How a good web series can be just as addicting as what's on the ol' boob tube.
By Kimberly Lew (Playwright/Blogger)
I love a good web series. There's something about the medium that is so incredibly democratic, and it's truly amazing what people produce with limited resources and limited time frame for each episode. In fact, because so many productions are bare bones, I've found that a lot of great scripted web shows are better written with stronger characters than a lot of shows on television. Also, as much as I love bite-sized shows like Very Mary Kate, I especially get giddy when I find a web show that really becomes a serial, developing series arcs and letting the characters grow and evolve over time.
Inspired by wonderful web series that play out like mini television shows, I even experimented with the form when I wrote a season of a web series about a girl who is forced to return to her hometown after getting laid off from her job in New York. It was a definite learning experience, not only finding ways of building compelling stories within a 10 minute span, but also working within the budget constraints of getting a project like that on its feet. It truly is a balancing act, and further developing a web series is something that I continue to aspire to and be inspired by.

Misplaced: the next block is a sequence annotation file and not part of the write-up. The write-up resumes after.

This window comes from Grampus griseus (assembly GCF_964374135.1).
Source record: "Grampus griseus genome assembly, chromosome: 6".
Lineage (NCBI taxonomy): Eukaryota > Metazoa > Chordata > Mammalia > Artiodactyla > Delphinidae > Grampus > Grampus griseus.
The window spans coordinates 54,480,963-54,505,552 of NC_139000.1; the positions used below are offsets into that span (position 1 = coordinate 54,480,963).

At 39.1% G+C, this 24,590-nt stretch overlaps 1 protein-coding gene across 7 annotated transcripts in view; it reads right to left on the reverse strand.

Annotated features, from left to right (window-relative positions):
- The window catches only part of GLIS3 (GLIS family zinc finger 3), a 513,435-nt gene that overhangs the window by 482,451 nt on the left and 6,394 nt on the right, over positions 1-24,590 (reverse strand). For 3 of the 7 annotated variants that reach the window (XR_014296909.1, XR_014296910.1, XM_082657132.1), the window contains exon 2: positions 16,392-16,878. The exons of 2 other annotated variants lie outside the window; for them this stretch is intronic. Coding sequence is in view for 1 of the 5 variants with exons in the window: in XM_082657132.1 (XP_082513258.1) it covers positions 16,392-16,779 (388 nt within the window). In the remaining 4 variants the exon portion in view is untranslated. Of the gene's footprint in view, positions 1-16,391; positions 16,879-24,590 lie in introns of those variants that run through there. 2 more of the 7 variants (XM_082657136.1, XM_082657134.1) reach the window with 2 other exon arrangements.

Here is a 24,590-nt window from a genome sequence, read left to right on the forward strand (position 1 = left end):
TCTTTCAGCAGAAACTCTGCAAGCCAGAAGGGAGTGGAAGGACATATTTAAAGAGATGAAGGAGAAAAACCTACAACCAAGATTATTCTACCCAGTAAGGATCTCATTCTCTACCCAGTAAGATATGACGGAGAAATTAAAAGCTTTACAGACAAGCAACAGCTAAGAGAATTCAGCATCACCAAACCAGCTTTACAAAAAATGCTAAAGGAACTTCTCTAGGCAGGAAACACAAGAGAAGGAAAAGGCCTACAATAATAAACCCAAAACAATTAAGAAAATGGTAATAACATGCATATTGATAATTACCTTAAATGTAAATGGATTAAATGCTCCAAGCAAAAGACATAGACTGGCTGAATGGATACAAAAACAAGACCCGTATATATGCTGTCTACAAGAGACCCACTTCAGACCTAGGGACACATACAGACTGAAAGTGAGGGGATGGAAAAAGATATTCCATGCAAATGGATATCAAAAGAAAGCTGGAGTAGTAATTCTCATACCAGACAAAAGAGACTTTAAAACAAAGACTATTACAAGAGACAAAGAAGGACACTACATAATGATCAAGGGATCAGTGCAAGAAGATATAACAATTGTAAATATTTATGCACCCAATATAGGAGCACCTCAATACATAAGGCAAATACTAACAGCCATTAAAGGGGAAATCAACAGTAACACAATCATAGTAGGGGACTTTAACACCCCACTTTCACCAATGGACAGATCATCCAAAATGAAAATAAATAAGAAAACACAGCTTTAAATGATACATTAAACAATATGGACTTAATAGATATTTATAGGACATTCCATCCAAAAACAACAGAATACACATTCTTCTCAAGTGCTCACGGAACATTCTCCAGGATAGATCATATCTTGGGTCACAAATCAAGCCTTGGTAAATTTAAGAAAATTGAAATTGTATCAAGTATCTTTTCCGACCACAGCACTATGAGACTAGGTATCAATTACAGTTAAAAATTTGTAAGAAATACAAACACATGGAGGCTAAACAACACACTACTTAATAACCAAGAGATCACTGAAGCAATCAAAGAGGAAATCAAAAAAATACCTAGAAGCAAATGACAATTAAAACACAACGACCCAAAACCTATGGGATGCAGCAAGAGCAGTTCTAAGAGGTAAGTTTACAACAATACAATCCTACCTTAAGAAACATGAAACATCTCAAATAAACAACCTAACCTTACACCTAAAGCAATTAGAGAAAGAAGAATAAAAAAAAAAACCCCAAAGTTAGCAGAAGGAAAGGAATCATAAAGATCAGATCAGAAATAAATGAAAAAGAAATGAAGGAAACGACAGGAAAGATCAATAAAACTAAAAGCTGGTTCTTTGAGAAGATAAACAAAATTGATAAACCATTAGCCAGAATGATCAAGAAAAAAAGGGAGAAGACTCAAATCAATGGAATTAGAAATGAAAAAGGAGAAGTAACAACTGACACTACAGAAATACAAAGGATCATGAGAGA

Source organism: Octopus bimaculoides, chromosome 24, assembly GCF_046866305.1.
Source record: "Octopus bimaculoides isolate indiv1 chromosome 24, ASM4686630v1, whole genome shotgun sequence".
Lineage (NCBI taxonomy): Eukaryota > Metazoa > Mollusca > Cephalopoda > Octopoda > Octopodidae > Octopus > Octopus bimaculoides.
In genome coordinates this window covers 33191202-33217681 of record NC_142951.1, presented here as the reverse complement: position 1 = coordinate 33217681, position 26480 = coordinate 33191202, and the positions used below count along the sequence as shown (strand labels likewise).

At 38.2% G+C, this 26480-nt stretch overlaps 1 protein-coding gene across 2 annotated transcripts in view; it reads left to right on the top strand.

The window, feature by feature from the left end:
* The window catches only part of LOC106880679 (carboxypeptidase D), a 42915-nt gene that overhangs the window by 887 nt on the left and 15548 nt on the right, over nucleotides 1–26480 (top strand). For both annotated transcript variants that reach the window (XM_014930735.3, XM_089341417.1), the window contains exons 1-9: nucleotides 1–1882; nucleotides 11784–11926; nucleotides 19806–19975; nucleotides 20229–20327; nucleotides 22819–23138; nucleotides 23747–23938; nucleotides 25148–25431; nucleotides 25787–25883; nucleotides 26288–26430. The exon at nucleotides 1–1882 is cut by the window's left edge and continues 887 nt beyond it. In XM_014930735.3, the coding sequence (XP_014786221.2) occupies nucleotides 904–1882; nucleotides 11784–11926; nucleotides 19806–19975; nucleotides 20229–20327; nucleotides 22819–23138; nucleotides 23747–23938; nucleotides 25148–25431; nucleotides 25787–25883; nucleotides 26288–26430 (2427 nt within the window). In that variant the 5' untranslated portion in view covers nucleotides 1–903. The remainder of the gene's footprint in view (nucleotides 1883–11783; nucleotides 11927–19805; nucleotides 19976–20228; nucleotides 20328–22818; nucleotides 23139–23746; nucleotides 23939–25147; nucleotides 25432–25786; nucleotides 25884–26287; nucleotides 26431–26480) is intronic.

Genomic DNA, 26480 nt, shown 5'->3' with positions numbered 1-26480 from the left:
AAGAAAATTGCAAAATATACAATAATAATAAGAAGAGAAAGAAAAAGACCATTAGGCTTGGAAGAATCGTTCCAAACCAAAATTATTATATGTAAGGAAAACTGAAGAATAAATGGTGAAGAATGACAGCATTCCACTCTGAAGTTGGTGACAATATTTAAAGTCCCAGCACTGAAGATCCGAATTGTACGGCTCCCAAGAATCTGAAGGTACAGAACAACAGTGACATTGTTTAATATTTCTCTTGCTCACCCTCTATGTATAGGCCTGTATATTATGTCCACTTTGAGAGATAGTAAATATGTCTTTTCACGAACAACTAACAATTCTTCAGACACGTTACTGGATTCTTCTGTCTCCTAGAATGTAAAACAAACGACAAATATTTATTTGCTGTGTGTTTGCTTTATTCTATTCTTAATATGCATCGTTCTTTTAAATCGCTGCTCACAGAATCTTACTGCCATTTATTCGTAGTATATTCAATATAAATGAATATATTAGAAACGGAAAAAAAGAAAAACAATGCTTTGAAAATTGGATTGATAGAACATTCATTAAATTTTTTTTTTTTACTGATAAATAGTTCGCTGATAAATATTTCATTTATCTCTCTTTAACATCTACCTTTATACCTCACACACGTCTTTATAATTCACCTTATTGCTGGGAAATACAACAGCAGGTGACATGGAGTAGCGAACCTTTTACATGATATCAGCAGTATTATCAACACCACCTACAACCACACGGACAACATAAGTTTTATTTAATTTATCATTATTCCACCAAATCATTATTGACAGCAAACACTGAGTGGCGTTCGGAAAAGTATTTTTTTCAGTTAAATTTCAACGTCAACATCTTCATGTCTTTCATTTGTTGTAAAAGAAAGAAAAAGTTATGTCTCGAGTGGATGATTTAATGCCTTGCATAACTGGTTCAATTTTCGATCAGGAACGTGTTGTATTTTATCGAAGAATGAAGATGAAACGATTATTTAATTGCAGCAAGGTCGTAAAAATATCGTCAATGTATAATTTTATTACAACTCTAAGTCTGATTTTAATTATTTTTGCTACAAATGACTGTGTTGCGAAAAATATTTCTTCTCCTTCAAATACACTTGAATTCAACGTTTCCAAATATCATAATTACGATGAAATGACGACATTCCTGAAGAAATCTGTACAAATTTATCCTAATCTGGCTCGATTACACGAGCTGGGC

In the meantime, I have been ecstatic to have found a fantastic web series that represents everything I would like to write/work on someday. In a time where a lot of portrayals of young people on television have come under scrutiny, The Mis-Adventures of AWKWARD Black Girl is a gem of a show with heart, hilarity, and a winning cast of characters. I also see a lot of myself in the show -- which features characters working an unusual job with even more unusual coworkers, stumbling through the dating scene, and exploring race without getting preachy or obvious. Watch the first episode below and check out the rest of the first season. The second season just started, and I can tell it's going to be good.
KIMBERLY LEW is a playwright with two published one-act plays for high schools, as well as full-length Searching for Candi (co-written with Gabriella Miyares), which debuted at Mt. Holyoke college. Her latest play, Other People's Children, was recently featured as a part of The Beautiful Soup Theater Collective's new works reading series and was a semi-finalist for the 2012 O'Neill Playwrights Conference. She also created/manages the Emerging Musical Theatre blog. www.kimberlylew.com
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